Individual Differences and Abnormal Psychology

In general, the most broadly used classification system used by the psychologist in general and abnormal psychologists, in particular, is the medical model as created by the DSMV IV (Carr, 2001). This system has the advantage of being easily understood across a wide spectrum of disciplines both medical, neuropsychological and psychological. This system also allows the therapist to have some guidelines for the prediction of stages, treatment and care planning about the diagnosis has been categorized.

In this model, it is assumed that the various abnormal behaviors that people with a particular syndrome display are symptoms of a specific disease with a discrete cause, a unique course, and prognosis, and for which specific physical treatment will ultimately be identified. (Carr, 2001, p. 178)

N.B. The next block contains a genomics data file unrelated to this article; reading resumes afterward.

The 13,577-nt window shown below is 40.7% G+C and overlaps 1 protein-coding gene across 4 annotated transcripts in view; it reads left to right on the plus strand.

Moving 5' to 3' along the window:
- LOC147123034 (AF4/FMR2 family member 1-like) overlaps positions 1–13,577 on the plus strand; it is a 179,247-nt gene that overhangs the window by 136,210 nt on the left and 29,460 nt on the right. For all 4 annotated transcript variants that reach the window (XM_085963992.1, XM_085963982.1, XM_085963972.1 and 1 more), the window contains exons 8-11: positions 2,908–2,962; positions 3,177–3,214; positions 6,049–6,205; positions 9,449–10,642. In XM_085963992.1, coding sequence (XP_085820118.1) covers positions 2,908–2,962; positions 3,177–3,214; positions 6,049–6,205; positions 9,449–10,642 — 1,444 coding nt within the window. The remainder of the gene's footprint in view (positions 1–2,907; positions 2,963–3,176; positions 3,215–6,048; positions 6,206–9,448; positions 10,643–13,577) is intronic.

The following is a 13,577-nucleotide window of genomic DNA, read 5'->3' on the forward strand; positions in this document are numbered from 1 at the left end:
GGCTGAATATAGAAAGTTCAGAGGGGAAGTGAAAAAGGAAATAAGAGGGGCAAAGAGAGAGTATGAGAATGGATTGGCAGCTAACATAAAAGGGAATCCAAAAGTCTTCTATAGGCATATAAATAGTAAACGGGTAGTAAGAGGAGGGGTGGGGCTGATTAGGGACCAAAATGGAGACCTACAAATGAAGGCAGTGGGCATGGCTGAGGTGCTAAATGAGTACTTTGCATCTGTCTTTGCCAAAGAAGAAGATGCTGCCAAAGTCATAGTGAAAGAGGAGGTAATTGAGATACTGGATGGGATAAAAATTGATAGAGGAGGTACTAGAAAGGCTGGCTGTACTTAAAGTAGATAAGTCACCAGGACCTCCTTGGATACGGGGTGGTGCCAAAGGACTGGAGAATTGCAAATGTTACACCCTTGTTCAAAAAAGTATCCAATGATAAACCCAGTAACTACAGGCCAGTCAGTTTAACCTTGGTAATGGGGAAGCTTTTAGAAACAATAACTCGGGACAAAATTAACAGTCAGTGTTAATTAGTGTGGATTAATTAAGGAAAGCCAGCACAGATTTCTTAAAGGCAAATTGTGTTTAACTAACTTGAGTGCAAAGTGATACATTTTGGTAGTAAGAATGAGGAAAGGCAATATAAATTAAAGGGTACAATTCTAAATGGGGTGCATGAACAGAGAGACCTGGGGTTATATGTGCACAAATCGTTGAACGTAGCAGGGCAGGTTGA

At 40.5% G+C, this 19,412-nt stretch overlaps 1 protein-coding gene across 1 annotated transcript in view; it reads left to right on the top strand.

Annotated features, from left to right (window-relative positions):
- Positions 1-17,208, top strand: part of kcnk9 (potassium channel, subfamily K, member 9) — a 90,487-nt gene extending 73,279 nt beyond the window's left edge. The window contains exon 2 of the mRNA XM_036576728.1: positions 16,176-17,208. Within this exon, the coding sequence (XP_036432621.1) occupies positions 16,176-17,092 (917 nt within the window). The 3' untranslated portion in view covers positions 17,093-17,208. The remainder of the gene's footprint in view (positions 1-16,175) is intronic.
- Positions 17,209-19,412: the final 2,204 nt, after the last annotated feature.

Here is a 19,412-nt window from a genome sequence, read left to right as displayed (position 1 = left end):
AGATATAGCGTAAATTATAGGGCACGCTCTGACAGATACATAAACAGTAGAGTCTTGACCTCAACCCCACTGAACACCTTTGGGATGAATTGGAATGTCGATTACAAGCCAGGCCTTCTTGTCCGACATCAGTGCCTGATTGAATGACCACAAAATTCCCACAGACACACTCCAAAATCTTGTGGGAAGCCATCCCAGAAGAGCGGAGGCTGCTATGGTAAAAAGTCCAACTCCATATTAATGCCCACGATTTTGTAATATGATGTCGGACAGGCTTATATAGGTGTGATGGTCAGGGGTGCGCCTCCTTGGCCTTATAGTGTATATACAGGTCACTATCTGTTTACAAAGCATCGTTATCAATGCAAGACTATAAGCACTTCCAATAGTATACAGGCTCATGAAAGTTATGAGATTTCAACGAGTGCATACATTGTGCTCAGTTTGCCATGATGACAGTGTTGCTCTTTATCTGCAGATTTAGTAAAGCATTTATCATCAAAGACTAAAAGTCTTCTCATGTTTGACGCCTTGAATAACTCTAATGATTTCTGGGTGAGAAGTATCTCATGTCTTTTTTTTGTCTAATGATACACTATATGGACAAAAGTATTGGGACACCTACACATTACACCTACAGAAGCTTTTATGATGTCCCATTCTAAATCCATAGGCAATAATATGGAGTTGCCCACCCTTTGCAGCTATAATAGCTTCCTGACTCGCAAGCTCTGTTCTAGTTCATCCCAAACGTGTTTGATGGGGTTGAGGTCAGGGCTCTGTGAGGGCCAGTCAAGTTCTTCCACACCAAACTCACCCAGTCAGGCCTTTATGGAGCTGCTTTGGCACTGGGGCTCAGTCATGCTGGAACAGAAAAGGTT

The DSMV IV has a distinct advantage over the previous medical models in that it uses a Multiaxial system regarding the diagnosis of mental disorders. This at least allows a wider range of criteria to be assessed and a broader spectrum of treatment and diagnosis becomes available. The fives axis are Clinical Syndrome, which contains major classification such as schizophrenia, etc.. Personality disorders such as antisocial, attachment, etc.. Physical disorder. Psychosocial stressor such as environmental, familial concerns. and a Global Assessment of the overall level of function of the patient (Carr, 2001).

While the medical model has prevailed there have been attempts to use other systems to assist in the categorization of features in abnormal psychology. Unfortunately only one has been useful in helping to develop the Multiaxial Model now in place in the DSMV IV and this is the Dimensional model. This model would take into account certain nuances that the strict categorization model may miss and is more dependent on the individual and personal histories of the patient rather than a set of exact criteria.